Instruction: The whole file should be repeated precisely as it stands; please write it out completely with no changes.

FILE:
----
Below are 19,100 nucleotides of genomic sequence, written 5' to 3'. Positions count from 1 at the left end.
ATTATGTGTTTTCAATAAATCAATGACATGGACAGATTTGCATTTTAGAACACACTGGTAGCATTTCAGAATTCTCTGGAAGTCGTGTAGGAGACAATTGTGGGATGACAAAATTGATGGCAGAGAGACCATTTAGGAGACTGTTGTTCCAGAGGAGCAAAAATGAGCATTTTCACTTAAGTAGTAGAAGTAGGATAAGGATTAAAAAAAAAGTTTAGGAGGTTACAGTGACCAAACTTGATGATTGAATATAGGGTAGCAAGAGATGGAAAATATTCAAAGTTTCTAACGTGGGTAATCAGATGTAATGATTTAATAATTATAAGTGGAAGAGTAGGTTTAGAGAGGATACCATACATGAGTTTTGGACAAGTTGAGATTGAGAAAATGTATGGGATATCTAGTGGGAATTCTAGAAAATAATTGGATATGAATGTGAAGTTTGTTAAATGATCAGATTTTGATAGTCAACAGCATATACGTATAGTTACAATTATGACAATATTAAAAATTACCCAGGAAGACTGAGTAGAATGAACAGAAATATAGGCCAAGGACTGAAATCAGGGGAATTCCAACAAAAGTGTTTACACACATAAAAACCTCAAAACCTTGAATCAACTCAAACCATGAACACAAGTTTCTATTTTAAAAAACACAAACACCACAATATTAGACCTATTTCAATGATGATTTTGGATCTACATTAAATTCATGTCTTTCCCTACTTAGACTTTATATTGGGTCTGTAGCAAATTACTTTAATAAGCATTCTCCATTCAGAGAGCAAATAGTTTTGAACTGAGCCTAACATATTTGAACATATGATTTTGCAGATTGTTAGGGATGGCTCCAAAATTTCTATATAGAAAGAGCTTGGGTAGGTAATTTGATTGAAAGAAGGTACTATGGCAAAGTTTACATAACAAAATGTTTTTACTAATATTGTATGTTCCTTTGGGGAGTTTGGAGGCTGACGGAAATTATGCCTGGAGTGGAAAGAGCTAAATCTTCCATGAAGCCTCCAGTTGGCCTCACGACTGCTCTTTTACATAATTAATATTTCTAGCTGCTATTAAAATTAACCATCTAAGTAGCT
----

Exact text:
Below are 19,100 nucleotides of genomic sequence, written 5' to 3'. Positions count from 1 at the left end.
ATTATGTGTTTTCAATAAATCAATGACATGGACAGATTTGCATTTTAGAACACACTGGTAGCATTTCAGAATTCTCTGGAAGTCGTGTAGGAGACAATTGTGGGATGACAAAATTGATGGCAGAGAGACCATTTAGGAGACTGTTGTTCCAGAGGAGCAAAAATGAGCATTTTCACTTAAGTAGTAGAAGTAGGATAAGGATTAAAAAAAAAGTTTAGGAGGTTACAGTGACCAAACTTGATGATTGAATATAGGGTAGCAAGAGATGGAAAATATTCAAAGTTTCTAACGTGGGTAATCAGATGTAATGATTTAATAATTATAAGTGGAAGAGTAGGTTTAGAGAGGATACCATACATGAGTTTTGGACAAGTTGAGATTGAGAAAATGTATGGGATATCTAGTGGGAATTCTAGAAAATAATTGGATATGAATGTGAAGTTTGTTAAATGATCAGATTTTGATAGTCAACAGCATATACGTATAGTTACAATTATGACAATATTAAAAATTACCCAGGAAGACTGAGTAGAATGAACAGAAATATAGGCCAAGGACTGAAATCAGGGGAATTCCAACAAAAGTGTTTACACACATAAAAACCTCAAAACCTTGAATCAACTCAAACCATGAACACAAGTTTCTATTTTAAAAAACACAAACACCACAATATTAGACCTATTTCAATGATGATTTTGGATCTACATTAAATTCATGTCTTTCCCTACTTAGACTTTATATTGGGTCTGTAGCAAATTACTTTAATAAGCATTCTCCATTCAGAGAGCAAATAGTTTTGAACTGAGCCTAACATATTTGAACATATGATTTTGCAGATTGTTAGGGATGGCTCCAAAATTTCTATATAGAAAGAGCTTGGGTAGGTAATTTGATTGAAAGAAGGTACTATGGCAAAGTTTACATAACAAAATGTTTTTACTAATATTGTATGTTCCTTTGGGGAGTTTGGAGGCTGACGGAAATTATGCCTGGAGTGGAAAGAGCTAAATCTTCCATGAAGCCTCCAGTTGGCCTCACGACTGCTCTTTTACATAATTAATATTTCTAGCTGCTATTAAAATTAACCATCTAAGTAGCT